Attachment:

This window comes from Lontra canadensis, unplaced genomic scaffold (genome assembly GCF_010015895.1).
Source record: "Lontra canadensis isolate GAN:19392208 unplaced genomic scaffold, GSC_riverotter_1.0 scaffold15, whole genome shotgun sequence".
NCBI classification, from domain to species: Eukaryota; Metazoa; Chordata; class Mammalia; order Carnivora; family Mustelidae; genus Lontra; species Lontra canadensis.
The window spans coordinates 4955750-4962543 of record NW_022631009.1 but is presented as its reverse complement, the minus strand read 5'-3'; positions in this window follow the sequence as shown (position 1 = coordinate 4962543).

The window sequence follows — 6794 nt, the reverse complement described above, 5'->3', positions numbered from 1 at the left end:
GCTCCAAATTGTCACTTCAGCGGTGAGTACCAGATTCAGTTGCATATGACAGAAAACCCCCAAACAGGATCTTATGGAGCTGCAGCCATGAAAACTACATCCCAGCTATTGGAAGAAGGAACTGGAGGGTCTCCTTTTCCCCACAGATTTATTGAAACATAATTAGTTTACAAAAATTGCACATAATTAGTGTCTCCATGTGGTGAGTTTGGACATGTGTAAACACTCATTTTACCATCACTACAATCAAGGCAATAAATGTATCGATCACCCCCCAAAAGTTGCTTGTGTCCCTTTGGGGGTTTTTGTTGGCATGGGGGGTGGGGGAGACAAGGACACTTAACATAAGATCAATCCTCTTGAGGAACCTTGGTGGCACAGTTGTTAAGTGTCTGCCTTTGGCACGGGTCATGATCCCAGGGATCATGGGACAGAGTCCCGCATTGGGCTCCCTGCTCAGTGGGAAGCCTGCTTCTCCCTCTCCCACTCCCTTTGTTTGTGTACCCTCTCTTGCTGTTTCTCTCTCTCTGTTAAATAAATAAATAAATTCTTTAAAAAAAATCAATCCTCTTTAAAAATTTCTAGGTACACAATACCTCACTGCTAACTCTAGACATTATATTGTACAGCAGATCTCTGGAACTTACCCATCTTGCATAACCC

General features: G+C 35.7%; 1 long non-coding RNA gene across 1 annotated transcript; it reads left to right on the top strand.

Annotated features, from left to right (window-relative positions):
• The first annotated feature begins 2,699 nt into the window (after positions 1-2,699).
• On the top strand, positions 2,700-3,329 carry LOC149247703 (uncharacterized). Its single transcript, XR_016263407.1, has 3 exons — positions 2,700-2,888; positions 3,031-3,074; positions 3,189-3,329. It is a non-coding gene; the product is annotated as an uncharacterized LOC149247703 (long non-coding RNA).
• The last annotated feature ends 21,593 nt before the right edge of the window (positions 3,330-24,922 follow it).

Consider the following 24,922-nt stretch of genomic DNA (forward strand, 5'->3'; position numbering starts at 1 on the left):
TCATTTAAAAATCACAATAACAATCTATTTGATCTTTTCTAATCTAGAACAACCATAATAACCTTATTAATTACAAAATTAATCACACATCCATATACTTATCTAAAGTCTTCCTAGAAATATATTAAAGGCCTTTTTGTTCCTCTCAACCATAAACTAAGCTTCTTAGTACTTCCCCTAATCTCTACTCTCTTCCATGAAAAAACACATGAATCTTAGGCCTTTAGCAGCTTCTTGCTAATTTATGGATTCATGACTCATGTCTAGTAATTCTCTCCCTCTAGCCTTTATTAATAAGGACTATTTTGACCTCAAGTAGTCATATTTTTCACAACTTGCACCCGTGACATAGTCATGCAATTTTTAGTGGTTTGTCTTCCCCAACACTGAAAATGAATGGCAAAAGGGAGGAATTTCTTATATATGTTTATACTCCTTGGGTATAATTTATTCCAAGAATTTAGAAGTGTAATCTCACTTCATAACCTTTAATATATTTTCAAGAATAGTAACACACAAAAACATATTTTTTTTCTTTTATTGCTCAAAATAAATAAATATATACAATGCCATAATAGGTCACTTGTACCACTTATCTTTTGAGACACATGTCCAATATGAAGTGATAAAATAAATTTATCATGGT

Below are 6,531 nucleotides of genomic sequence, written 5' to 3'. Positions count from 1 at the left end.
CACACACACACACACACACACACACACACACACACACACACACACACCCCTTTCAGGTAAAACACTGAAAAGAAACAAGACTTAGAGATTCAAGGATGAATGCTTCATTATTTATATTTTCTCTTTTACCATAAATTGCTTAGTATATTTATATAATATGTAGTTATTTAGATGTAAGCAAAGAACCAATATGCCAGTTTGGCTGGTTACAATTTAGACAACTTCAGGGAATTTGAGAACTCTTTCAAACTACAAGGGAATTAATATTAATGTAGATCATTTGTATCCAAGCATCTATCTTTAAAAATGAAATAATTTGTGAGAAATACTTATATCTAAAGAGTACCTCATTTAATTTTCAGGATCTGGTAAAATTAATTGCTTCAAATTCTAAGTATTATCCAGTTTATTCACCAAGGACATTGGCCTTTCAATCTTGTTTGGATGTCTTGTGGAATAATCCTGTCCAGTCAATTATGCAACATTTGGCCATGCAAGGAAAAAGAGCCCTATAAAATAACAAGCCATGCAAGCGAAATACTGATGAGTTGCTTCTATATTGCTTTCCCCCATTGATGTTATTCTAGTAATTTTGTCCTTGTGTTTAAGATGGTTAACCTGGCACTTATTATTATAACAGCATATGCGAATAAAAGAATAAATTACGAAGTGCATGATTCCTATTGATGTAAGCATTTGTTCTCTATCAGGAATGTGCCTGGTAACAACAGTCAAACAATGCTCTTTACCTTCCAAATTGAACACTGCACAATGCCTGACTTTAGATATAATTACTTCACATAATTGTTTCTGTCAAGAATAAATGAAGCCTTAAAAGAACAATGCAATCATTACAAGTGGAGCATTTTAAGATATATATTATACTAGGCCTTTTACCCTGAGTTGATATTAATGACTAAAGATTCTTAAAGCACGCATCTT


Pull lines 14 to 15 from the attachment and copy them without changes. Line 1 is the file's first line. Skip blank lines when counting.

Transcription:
Below are 6,531 nucleotides of genomic sequence, written 5' to 3'. Positions count from 1 at the left end.
CACACACACACACACACACACACACACACACACACACACACACACACCCCTTTCAGGTAAAACACTGAAAAGAAACAAGACTTAGAGATTCAAGGATGAATGCTTCATTATTTATATTTTCTCTTTTACCATAAATTGCTTAGTATATTTATATAATATGTAGTTATTTAGATGTAAGCAAAGAACCAATATGCCAGTTTGGCTGGTTACAATTTAGACAACTTCAGGGAATTTGAGAACTCTTTCAAACTACAAGGGAATTAATATTAATGTAGATCATTTGTATCCAAGCATCTATCTTTAAAAATGAAATAATTTGTGAGAAATACTTATATCTAAAGAGTACCTCATTTAATTTTCAGGATCTGGTAAAATTAATTGCTTCAAATTCTAAGTATTATCCAGTTTATTCACCAAGGACATTGGCCTTTCAATCTTGTTTGGATGTCTTGTGGAATAATCCTGTCCAGTCAATTATGCAACATTTGGCCATGCAAGGAAAAAGAGCCCTATAAAATAACAAGCCATGCAAGCGAAATACTGATGAGTTGCTTCTATATTGCTTTCCCCCATTGATGTTATTCTAGTAATTTTGTCCTTGTGTTTAAGATGGTTAACCTGGCACTTATTATTATAACAGCATATGCGAATAAAAGAATAAATTACGAAGTGCATGATTCCTATTGATGTAAGCATTTGTTCTCTATCAGGAATGTGCCTGGTAACAACAGTCAAACAATGCTCTTTACCTTCCAAATTGAACACTGCACAATGCCTGACTTTAGATATAATTACTTCACATAATTGTTTCTGTCAAGAATAAATGAAGCCTTAAAAGAACAATGCAATCATTACAAGTGGAGCATTTTAAGATATATATTATACTAGGCCTTTTACCCTGAGTTGATATTAATGACTAAAGATTCTTAAAGCACGCATCTT